Solomon in Proverbs 31:4-31
An excellent wife who can find?Victor Hugo in Les Miserables:
She is far more precious than jewels.
11 The heart of her husband trusts in her,
and he will have no lack of gain.
12 She does him good, and not harm,
all the days of her life.
13 She seeks wool and flax,
and works with willing hands.
14 She is like the ships of the merchant;
she brings her food from afar.
15 She rises while it is yet night
and provides food for her household
and portions for her maidens.
16 She considers a field and buys it;
with the fruit of her hands she plants a vineyard.
17 She dresses herself  with strength
and makes her arms strong.
18 She perceives that her merchandise is profitable.
Her lamp does not go out at night.
19 She puts her hands to the distaff,
and her hands hold the spindle.
20 She opens her hand to the poor
and reaches out her hands to the needy.
21 She is not afraid of snow for her household,
for all her household are clothed in scarlet. 
22 She makes bed coverings for herself;
her clothing is fine linen and purple.
23 Her husband is known in the gates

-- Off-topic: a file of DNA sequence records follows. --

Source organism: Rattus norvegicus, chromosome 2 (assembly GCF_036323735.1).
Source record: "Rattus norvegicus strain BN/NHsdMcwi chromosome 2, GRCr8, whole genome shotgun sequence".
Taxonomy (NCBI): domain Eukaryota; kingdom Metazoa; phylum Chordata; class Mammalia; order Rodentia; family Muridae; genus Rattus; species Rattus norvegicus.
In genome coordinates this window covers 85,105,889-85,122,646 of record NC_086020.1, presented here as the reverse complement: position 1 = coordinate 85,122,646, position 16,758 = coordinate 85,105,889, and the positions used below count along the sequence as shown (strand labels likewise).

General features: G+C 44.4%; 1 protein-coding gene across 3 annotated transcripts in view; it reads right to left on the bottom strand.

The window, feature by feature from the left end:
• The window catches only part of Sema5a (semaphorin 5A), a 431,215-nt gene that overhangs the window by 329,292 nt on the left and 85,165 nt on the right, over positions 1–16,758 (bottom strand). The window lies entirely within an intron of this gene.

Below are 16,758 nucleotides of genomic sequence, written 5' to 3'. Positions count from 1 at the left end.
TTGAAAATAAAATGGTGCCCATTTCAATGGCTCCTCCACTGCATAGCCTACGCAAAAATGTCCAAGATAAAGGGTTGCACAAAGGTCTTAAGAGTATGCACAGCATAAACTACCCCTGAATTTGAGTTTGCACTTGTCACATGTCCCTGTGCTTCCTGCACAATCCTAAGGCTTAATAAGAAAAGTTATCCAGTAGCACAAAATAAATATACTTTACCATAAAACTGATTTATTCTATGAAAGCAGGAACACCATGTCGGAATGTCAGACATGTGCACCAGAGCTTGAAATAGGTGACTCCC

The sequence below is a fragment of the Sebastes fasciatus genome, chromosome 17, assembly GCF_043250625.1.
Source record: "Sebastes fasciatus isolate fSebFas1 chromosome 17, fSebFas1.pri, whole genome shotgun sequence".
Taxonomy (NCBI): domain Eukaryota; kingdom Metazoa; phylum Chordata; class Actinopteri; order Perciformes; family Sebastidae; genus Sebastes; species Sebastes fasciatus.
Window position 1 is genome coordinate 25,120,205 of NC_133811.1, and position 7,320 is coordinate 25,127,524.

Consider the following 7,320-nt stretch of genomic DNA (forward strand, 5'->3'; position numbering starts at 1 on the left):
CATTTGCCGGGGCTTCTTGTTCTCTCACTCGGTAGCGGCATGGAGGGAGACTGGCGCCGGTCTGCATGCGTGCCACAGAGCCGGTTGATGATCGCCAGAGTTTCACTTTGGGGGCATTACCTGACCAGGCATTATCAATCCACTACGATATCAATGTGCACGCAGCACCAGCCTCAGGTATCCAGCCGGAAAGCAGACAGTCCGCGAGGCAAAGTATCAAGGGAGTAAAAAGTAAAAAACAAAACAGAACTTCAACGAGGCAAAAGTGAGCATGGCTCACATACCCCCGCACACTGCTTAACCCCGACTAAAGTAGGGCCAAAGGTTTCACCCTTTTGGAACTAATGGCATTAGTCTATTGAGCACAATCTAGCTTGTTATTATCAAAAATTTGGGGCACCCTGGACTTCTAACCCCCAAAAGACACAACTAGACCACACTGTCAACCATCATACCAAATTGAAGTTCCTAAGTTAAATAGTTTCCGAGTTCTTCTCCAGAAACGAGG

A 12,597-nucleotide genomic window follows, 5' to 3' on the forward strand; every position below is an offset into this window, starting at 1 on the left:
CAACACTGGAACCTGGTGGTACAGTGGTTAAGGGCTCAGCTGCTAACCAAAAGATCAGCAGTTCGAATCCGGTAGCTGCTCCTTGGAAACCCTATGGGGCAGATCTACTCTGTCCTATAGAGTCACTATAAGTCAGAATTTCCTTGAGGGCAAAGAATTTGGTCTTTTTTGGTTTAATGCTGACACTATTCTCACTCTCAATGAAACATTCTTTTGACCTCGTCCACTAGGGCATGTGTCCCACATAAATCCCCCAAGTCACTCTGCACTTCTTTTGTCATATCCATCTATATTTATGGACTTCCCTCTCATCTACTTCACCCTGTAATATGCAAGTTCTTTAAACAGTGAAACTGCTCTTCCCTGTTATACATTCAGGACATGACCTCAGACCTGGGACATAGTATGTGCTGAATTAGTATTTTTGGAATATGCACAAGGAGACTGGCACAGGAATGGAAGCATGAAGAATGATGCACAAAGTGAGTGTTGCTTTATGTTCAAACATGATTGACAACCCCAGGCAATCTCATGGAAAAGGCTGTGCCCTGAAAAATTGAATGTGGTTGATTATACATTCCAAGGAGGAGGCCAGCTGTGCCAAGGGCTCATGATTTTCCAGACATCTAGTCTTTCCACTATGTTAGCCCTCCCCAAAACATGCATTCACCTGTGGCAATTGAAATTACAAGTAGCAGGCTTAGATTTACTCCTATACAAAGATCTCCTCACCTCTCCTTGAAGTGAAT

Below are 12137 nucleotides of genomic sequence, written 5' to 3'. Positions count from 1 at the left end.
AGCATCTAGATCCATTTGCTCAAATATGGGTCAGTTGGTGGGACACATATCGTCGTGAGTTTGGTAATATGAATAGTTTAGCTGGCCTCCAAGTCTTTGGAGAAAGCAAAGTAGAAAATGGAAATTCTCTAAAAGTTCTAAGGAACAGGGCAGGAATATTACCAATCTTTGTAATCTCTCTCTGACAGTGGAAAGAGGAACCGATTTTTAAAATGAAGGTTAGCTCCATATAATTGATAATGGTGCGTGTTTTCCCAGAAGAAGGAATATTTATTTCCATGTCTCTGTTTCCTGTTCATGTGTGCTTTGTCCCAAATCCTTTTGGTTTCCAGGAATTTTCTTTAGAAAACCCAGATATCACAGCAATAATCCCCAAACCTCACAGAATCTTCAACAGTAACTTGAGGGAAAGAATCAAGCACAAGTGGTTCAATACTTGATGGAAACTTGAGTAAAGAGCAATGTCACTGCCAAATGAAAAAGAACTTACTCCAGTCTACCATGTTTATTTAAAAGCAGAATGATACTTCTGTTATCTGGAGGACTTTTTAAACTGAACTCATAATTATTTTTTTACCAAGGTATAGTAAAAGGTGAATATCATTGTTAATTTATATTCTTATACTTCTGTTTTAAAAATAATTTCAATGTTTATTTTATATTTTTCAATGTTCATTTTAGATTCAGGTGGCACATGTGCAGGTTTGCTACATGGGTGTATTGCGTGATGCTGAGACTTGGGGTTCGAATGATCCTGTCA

when he sits among the elders of the land.
24 She makes linen garments and sells them;
she delivers sashes to the merchant.
25 Strength and dignity are her clothing,
and she laughs at the time to come.
26 She opens her mouth with wisdom,
and the teaching of kindness is on her tongue.
27 She looks well to the ways of her household
and does not eat the bread of idleness.
28 Her children rise up and call her blessed;
her husband also, and he praises her:
29 “Many women have done excellently,
but you surpass them all.”
30 Charm is deceitful, and beauty is vain,
but a woman who fears the Lord is to be praised.
31 Give her of the fruit of her hands,
and let her works praise her in the gates.
Since her first appearance, the reader perhaps remembers something of this huge Thénardiess–for such we shall call the female of this species–tall, blond, red, fat, brawny, square, enormous, and agile; she belonged, as we have said, to the race of those colossal wild women who pose at fairs with paving-stones hung in their hair. She did everything around the house, the beds, the rooms, the washing, the cooking; and generally did just as she pleased. Cosette ws her only servant–a mouse in the service of an elephant. Everything trembled at the sound of her voice, windows, and furniture as well as people. Her broad face was covered in freckles, like the holes in a skimming ladle. She had a beard. She had the look of a market porter dressed in petticoats. She swore splendidly; she prided herself on being able to crack a nut with her fist. Apart from the novels she had read, which at times produced odd glimpses of the affected lady under the ogress, it would never have occurred to anyone to say: That's a woman. This Thénardiess was a cross between a whore and a fishwife. To hear her speak, you would say this was a cartman; if you saw her handle Cosette, you would say this was the hangman. When at rest, a tooth protruded from her lips.